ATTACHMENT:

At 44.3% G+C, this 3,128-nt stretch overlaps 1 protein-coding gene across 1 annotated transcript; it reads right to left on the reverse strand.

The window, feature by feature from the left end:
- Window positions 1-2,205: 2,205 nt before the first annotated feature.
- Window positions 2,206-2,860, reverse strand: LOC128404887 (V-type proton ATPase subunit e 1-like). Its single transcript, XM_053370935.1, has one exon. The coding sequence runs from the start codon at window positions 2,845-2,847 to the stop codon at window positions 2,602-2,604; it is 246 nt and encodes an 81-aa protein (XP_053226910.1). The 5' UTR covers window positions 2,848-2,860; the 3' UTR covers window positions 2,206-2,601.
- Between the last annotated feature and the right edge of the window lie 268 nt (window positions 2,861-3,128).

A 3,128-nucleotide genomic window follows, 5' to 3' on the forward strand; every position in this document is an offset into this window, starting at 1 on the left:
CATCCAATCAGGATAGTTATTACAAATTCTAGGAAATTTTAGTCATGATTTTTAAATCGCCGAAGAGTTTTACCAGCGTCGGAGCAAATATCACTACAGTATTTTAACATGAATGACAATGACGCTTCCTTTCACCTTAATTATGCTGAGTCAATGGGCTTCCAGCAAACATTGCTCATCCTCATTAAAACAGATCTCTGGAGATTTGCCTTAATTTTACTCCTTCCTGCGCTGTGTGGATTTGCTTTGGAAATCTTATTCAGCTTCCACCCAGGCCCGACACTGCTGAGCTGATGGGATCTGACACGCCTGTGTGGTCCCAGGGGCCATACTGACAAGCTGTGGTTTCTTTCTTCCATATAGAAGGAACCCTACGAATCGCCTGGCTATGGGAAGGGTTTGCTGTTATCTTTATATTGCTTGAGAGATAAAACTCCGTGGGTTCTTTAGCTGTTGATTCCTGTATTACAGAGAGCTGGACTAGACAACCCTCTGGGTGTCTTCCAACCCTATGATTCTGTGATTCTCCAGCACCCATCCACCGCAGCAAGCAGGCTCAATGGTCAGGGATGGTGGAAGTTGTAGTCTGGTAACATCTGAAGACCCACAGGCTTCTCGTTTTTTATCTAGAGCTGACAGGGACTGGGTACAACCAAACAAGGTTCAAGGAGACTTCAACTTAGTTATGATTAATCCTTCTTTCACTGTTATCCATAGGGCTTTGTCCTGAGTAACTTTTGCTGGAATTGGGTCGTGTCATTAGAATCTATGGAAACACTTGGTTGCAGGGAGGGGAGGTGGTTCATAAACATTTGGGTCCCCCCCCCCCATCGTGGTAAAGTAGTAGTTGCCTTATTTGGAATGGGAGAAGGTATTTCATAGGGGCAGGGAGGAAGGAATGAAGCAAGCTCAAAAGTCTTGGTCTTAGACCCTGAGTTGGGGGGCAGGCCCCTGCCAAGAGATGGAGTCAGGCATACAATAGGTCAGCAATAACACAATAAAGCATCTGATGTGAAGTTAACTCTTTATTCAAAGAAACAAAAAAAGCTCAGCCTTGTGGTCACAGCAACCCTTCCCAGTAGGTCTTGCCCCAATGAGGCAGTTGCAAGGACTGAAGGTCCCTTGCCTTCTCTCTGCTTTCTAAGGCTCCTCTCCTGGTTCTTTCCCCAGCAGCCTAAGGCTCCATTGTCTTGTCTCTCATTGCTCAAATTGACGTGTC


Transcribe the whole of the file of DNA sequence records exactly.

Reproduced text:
At 44.3% G+C, this 3,128-nt stretch overlaps 1 protein-coding gene across 1 annotated transcript; it reads right to left on the reverse strand.

The window, feature by feature from the left end:
- Window positions 1-2,205: 2,205 nt before the first annotated feature.
- Window positions 2,206-2,860, reverse strand: LOC128404887 (V-type proton ATPase subunit e 1-like). Its single transcript, XM_053370935.1, has one exon. The coding sequence runs from the start codon at window positions 2,845-2,847 to the stop codon at window positions 2,602-2,604; it is 246 nt and encodes an 81-aa protein (XP_053226910.1). The 5' UTR covers window positions 2,848-2,860; the 3' UTR covers window positions 2,206-2,601.
- Between the last annotated feature and the right edge of the window lie 268 nt (window positions 2,861-3,128).

A 3,128-nucleotide genomic window follows, 5' to 3' on the forward strand; every position in this document is an offset into this window, starting at 1 on the left:
CATCCAATCAGGATAGTTATTACAAATTCTAGGAAATTTTAGTCATGATTTTTAAATCGCCGAAGAGTTTTACCAGCGTCGGAGCAAATATCACTACAGTATTTTAACATGAATGACAATGACGCTTCCTTTCACCTTAATTATGCTGAGTCAATGGGCTTCCAGCAAACATTGCTCATCCTCATTAAAACAGATCTCTGGAGATTTGCCTTAATTTTACTCCTTCCTGCGCTGTGTGGATTTGCTTTGGAAATCTTATTCAGCTTCCACCCAGGCCCGACACTGCTGAGCTGATGGGATCTGACACGCCTGTGTGGTCCCAGGGGCCATACTGACAAGCTGTGGTTTCTTTCTTCCATATAGAAGGAACCCTACGAATCGCCTGGCTATGGGAAGGGTTTGCTGTTATCTTTATATTGCTTGAGAGATAAAACTCCGTGGGTTCTTTAGCTGTTGATTCCTGTATTACAGAGAGCTGGACTAGACAACCCTCTGGGTGTCTTCCAACCCTATGATTCTGTGATTCTCCAGCACCCATCCACCGCAGCAAGCAGGCTCAATGGTCAGGGATGGTGGAAGTTGTAGTCTGGTAACATCTGAAGACCCACAGGCTTCTCGTTTTTTATCTAGAGCTGACAGGGACTGGGTACAACCAAACAAGGTTCAAGGAGACTTCAACTTAGTTATGATTAATCCTTCTTTCACTGTTATCCATAGGGCTTTGTCCTGAGTAACTTTTGCTGGAATTGGGTCGTGTCATTAGAATCTATGGAAACACTTGGTTGCAGGGAGGGGAGGTGGTTCATAAACATTTGGGTCCCCCCCCCCCATCGTGGTAAAGTAGTAGTTGCCTTATTTGGAATGGGAGAAGGTATTTCATAGGGGCAGGGAGGAAGGAATGAAGCAAGCTCAAAAGTCTTGGTCTTAGACCCTGAGTTGGGGGGCAGGCCCCTGCCAAGAGATGGAGTCAGGCATACAATAGGTCAGCAATAACACAATAAAGCATCTGATGTGAAGTTAACTCTTTATTCAAAGAAACAAAAAAAGCTCAGCCTTGTGGTCACAGCAACCCTTCCCAGTAGGTCTTGCCCCAATGAGGCAGTTGCAAGGACTGAAGGTCCCTTGCCTTCTCTCTGCTTTCTAAGGCTCCTCTCCTGGTTCTTTCCCCAGCAGCCTAAGGCTCCATTGTCTTGTCTCTCATTGCTCAAATTGACGTGTC